Turkish Journal of Medical Sciences




Acute aortic dissection is a life-threatening cardiovascular emergency. Neutrophil-to-lymphocyte ratio is proposed as a prognostic marker and found to be related to worse clinical outcomes in various cardiovascular diseases. The aim of the present study was to evaluate the relationship between admission neutrophil-to-lymphocyte ratio and in-hospital mortality in acute type I aortic dissection. Materials and methods: We retrospectively evaluated 123 consecutive patients who had undergone emergent surgery for acute type I aortic dissection. Patients were divided into 2 groups as patients dying in the hospital (Group 1) and those discharged alive (Group 2). All parameters, including neutrophil-to-lymphocyte ratio, were compared between the 2 groups and predictors of mortality was estimated by using multivariate analysis. Results: A total of 104 patients (79 males, mean age: 55.2 ± 14 years) were included in the final analysis. In multivariate analyses, cross-clamp time, cardiopulmonary bypass time, intensive care unit duration, platelet count, and neutrophil-to-lymphocyte ratio were found to be independent predictors of mortality. Patients with higher neutrophil-to-lymphocyte ratios had a significantly higher mortality rate (hazard ratio: 1.05; 95% CI: 1.01–1.10; P = 0.033). Receiver operating characteristic analysis revealed that using a cut-off point of 8, neutrophil-to-lymphocyte ratio predicts mortality with a sensitivity of 70% and specificity of 53%. Conclusion: This study suggests that admission neutrophil-to-lymphocyte ratio is a potential predictive parameter for determining the in-hospital mortality of acute type I aortic dissection.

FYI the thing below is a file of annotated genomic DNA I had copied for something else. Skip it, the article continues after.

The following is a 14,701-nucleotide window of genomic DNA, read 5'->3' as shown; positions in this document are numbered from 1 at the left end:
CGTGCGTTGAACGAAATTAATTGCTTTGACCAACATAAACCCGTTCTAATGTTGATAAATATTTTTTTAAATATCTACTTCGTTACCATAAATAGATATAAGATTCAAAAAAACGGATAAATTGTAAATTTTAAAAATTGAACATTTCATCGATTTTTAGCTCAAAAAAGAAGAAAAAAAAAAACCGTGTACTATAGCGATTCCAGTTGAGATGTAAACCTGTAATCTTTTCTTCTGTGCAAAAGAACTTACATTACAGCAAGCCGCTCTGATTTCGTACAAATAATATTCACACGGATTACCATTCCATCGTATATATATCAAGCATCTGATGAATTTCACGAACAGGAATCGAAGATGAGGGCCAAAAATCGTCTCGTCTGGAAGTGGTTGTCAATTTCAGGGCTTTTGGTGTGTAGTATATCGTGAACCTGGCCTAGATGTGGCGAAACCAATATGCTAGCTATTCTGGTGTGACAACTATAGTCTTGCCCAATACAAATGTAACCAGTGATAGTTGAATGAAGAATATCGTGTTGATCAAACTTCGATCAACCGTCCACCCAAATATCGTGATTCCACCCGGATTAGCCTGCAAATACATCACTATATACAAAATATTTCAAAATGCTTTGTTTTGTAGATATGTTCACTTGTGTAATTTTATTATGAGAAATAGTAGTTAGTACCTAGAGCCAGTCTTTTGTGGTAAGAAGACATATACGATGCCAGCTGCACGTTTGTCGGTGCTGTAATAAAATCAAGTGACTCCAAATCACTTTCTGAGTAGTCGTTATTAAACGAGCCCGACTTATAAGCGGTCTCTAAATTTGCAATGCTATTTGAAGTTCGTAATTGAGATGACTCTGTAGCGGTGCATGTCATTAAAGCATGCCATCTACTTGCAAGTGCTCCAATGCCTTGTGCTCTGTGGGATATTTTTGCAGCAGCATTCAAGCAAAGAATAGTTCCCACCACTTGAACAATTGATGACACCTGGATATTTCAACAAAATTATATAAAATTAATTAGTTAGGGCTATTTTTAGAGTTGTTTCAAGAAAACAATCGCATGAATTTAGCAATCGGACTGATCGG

Aortic dissection, neutrophil-to-lymphocyte ratio, mortality

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